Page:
A new NASA Earth-observing mission that will measure ocean winds from the International Space Station has arrived at NASA's Kennedy Space Center in Florida to begin final preparations for launch.
The International Space Station (ISS)-RapidScat scatterometer instrument arrived May 12 after a cross-country trip from NASA's Jet Propulsion Laboratory in Pasadena, California. The instrument, built at JPL, now will undergo final tests before being stowed aboard a SpaceX Dragon commercial cargo resupply spacecraft. The Dragon will launch on a SpaceX Falcon 9 rocket from Cape Canaveral Air Force Station, Florida, no earlier than August.
ISS-RapidScat is NASA's first scientific Earth-observing instrument specifically designed and developed to operate from the exterior of the space station. It will measure near-surface ocean wind speed and direction in Earth's low and middle latitudes during its two-year mission. Its data will be used to support weather and marine forecasting, including tracking storms and hurricanes, as well as climate studies.
Winds over the ocean are a critical factor in determining regional weather patterns and studying climate. High winds in severe storms also can inflict major damage to shore populations and shipping. In some regions, ocean winds drive warm surface ocean waters away from coastlines, causing nutrient-rich deep water to rise to the surface, where they provide a major source of food for coastal fisheries. Changes in ocean winds also help us monitor large-scale changes in Earth's climate variations, such as El Niño and La Niña.
Since 1999, NASA's QuikScat satellite, along with satellites operated by international partners, has provided ocean surface winds information for use by the science and operational weather forecasting communities. In 2009, after 10 years of successful operations, QuikScat's scatterometer instrument stopped providing ocean wind data. Scatterometers are radar sensors that bounce microwaves off the ocean surface and measure the strength and direction of the echoes that return. The echoes are scattered by the presence of wind-driven waves on the ocean surface. ISS-RapidScat will help fill the gap left by the loss of these data and will extend a 15-year ocean wind climate record.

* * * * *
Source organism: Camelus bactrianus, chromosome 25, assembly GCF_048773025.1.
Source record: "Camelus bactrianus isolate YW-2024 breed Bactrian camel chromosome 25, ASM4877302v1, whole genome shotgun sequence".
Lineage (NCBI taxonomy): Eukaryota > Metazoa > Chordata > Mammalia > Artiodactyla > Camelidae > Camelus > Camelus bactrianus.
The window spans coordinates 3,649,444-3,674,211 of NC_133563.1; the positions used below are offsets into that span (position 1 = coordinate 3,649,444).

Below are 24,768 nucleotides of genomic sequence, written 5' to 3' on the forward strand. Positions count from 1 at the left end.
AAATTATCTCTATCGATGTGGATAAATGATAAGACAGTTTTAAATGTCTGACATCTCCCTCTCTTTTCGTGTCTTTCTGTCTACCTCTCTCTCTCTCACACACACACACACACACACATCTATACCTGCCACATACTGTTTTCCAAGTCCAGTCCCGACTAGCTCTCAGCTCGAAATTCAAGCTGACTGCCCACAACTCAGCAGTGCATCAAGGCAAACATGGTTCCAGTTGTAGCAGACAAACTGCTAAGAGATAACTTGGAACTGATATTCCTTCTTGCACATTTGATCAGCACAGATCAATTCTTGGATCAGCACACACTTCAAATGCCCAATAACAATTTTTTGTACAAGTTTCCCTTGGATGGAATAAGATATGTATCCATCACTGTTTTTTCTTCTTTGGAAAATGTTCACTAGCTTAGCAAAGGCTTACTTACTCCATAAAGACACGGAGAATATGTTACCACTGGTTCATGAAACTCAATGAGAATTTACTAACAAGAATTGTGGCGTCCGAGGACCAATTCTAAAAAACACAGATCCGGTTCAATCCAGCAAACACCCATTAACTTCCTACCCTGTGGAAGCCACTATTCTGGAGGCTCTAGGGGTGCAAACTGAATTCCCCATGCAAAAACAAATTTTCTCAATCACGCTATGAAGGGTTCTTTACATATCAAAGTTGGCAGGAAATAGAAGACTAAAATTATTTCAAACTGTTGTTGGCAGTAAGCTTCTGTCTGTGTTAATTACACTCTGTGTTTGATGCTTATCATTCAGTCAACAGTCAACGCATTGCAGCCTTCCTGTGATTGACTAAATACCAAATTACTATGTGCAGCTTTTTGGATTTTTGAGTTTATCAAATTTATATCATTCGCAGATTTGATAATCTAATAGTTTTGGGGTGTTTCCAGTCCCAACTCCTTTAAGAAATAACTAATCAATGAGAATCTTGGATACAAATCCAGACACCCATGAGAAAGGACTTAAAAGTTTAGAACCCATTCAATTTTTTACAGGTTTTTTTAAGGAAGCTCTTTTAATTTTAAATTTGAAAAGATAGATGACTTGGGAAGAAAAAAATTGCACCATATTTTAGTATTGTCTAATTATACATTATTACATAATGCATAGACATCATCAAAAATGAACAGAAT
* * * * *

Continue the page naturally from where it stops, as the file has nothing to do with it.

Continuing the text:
ISS-RapidScat's berth on the space station will put it in an orbit that is unique from any other wind-measuring instrument currently in space. This orbit, with an altitude that varies from 233 to 270 miles (375 to 435 kilometers), will give scientists the first near-global direct observations of how ocean winds vary over the course of the day, while adding extra eyes in the tropics and midlatitudes to track the formation and movement of tropical cyclones. Its 560-mile-wide (900-kilometer) observation swath creates a map of winds over most of the ocean between 51.6 degrees north and south of the equator every 48 hours.
ISS-RapidScat also will extend the continuity and usefulness of the scatterometer data record from the international constellation of ocean wind satellites. Currently, satellites in the constellation observe at different times of the day. Using the space station's orbit, it will be possible for ISS-RapidScat to observe areas where the orbits of the other scatterometers in the constellation intersect at the same time. This capacity will allow scientists to correct for previously unknown relative errors between the different wind satellites and extend QuikScat's 10-plus-year record to create a continuous record.
ISS-RapidScat was developed in just a year-and-a-half, at roughly one-tenth the cost of developing a traditional satellite mission. Its development approach leverages space station capabilities and a combination of new industrial-grade hardware and older inherited hardware used to develop and test QuikScat. Additional cost savings are achieved by launching the instrument aboard a scheduled space station cargo resupply mission.
After arriving at the space station, ISS-RapidScat will be installed on the external payload facility on the Columbus module using the station's robotic arm. The arm will be controlled from the ground during installation. ISS-RapidScat is an autonomous payload, requiring no interaction from station crew members.
ISS-RapidScat is a partnership between JPL and the International Space Station Program Office at NASA's Johnson Space Center in Houston, with support from the Earth Science Division of NASA's Science Mission Directorate in Washington. Other mission partners include the Kennedy Space Center; NASA's Marshall Space Flight Center in Huntsville, Alabama; the European Space Agency; and SpaceX. JPL is managed for NASA by the California Institute of Technology in Pasadena.
For more information about ISS-RapidScat, visit:
NASA monitors Earth's vital signs from land, air and space with a fleet of satellites and ambitious airborne and ground-based observation campaigns. NASA develops new ways to observe and study Earth's interconnected natural systems with long-term data records and computer analysis tools to better see how our planet is changing. The agency shares this unique knowledge with the global community and works with institutions in the United States and around the world that contribute to understanding and protecting our home planet.
ISS-RapidScat is the third of five NASA Earth science missions scheduled to be launched this year, the most new NASA Earth-observing mission launches in the same year in more than a decade. For more information about NASA's Earth science activities in 2014, visit:
For more information about the International Space Station, visit:
Media ContactAlan Buis
Jet Propulsion Laboratory, Pasadena, Calif.
NASA Headquarters, Washington
NASA Johnson Space Center, Houston